There isn’t one item listed within this post that would exist without the built-in accessibility of the iPhone. For those with low vision, there is Zoom and Magnifier. Zoom allows you to enlarge what is on screen for better viewing and the built-in Magnifier utilizes the iPhone’s camera to work like a traditional video magnifier by enlarging objects and text seen with the camera on screen.
Apple has also included the ability to invert as well as filter colors for those who have difficulty perceiving certain colors or who have issues with glare. And what about the color blind? Apple has even included filters to help those with different forms of color blindness.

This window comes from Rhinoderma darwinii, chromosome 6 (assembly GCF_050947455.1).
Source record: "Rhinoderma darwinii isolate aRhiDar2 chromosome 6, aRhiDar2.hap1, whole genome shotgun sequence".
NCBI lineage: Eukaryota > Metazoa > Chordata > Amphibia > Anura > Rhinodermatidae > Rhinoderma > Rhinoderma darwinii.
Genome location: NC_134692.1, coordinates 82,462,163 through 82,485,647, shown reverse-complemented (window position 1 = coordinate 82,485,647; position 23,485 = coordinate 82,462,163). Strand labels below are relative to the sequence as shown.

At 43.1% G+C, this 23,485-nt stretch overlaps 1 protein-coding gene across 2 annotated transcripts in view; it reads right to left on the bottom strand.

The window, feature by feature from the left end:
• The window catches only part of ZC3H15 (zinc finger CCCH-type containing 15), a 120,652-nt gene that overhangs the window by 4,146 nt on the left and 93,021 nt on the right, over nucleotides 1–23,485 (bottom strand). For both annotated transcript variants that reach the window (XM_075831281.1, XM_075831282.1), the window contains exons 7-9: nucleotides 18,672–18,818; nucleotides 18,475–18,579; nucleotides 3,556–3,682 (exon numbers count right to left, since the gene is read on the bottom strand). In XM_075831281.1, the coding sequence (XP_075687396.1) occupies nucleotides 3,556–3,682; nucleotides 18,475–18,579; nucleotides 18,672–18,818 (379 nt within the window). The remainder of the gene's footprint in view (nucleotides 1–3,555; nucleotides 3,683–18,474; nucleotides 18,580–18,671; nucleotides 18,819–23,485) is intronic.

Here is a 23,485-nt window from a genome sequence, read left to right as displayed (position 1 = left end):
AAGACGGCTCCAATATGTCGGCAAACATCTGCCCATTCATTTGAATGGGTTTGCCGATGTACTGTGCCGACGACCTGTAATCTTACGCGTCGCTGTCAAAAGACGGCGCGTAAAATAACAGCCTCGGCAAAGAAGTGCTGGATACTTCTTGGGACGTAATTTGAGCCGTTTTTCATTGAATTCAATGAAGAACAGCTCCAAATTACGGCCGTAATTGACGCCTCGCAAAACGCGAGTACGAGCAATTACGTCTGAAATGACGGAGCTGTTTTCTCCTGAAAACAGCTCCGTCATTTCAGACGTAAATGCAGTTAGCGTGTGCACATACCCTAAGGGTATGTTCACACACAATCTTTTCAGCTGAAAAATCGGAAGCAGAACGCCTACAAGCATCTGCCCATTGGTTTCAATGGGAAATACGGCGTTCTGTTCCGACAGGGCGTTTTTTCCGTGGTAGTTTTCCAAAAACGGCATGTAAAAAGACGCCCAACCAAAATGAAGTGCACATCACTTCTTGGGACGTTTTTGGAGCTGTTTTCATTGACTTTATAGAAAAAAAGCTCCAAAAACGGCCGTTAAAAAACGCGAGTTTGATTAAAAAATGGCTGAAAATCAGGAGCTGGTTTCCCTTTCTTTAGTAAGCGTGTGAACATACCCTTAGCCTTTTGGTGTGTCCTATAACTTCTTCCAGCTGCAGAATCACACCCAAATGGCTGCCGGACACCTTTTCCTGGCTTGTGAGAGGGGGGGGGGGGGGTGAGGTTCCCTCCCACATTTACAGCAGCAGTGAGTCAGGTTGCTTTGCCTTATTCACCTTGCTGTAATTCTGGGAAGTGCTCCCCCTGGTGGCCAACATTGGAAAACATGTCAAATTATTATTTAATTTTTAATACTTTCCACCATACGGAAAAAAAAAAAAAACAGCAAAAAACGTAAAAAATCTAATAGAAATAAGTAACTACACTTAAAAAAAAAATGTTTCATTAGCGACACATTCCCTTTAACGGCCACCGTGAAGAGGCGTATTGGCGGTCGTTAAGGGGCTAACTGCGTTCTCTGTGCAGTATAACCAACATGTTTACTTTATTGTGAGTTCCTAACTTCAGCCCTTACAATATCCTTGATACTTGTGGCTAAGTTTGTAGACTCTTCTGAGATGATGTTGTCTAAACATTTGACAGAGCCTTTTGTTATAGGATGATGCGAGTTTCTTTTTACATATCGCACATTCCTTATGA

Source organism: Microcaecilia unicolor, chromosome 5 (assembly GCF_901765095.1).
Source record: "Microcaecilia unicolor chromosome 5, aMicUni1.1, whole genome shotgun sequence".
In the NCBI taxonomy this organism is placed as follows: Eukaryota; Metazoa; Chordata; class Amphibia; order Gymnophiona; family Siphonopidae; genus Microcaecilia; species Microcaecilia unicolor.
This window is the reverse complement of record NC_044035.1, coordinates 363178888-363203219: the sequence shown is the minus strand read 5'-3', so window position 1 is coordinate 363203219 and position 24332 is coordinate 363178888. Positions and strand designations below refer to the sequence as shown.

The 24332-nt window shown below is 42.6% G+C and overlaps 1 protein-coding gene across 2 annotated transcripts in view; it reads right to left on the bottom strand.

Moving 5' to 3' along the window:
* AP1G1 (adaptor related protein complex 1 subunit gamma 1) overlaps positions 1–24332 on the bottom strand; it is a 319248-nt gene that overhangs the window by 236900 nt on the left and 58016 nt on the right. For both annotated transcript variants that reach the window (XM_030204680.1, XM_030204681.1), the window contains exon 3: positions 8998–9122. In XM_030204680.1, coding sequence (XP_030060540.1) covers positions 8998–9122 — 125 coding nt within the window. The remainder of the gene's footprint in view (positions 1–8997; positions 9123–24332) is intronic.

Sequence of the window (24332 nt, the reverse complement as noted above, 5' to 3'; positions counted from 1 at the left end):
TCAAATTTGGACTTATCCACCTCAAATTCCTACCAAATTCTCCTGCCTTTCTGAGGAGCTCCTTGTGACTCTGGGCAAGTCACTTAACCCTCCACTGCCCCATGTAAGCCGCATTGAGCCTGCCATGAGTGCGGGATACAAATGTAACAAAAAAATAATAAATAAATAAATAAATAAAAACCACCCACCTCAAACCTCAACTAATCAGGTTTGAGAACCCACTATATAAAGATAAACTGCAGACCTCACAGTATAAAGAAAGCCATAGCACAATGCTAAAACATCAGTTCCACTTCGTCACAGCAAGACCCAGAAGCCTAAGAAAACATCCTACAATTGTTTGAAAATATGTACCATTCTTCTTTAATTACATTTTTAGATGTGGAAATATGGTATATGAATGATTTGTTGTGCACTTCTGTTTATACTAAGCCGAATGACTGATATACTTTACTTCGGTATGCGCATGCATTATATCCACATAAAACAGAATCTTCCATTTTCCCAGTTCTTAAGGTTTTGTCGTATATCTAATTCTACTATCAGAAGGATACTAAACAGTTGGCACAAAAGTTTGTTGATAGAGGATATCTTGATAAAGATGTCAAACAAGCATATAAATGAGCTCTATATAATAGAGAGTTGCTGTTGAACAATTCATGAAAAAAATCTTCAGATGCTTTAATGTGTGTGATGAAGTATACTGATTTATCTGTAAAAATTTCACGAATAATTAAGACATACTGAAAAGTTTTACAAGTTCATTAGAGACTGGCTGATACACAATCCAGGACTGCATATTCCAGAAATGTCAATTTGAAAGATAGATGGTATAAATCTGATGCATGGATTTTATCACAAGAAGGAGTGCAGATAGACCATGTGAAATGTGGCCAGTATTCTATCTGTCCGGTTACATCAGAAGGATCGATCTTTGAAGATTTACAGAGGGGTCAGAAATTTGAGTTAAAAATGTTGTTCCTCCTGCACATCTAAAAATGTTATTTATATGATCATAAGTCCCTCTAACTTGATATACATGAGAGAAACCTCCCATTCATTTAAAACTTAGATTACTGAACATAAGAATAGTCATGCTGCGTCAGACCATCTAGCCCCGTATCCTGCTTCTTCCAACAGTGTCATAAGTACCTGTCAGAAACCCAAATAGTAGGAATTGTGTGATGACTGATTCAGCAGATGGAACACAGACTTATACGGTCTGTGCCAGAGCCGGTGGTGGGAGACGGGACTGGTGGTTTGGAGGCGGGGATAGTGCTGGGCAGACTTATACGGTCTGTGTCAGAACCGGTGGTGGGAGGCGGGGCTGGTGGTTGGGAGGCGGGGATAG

And of course, there is Voiceover. By using certain gestures on the iPhone’s screen, Voiceover provides auditory descriptions of each element. This is what allows a blind person to navigate the web, reply to text or email messages, play games and use the other ground-breaking tools talked about in this post.
I’ve spoken to many blind and visually impaired persons who are eternally grateful to Steve Jobs and the development teams at Apple for their dedication to accessibility. A dedication that enables blind individuals by giving them independence and confidence, right out of the box.
Thank you Apple, for thinking of us. For helping us to be a part of the “mainstream,” and for continuing to believe that the blind and visually impaired community is worth continuing to fight for. Happy anniversary iPhone!
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Image via Apple.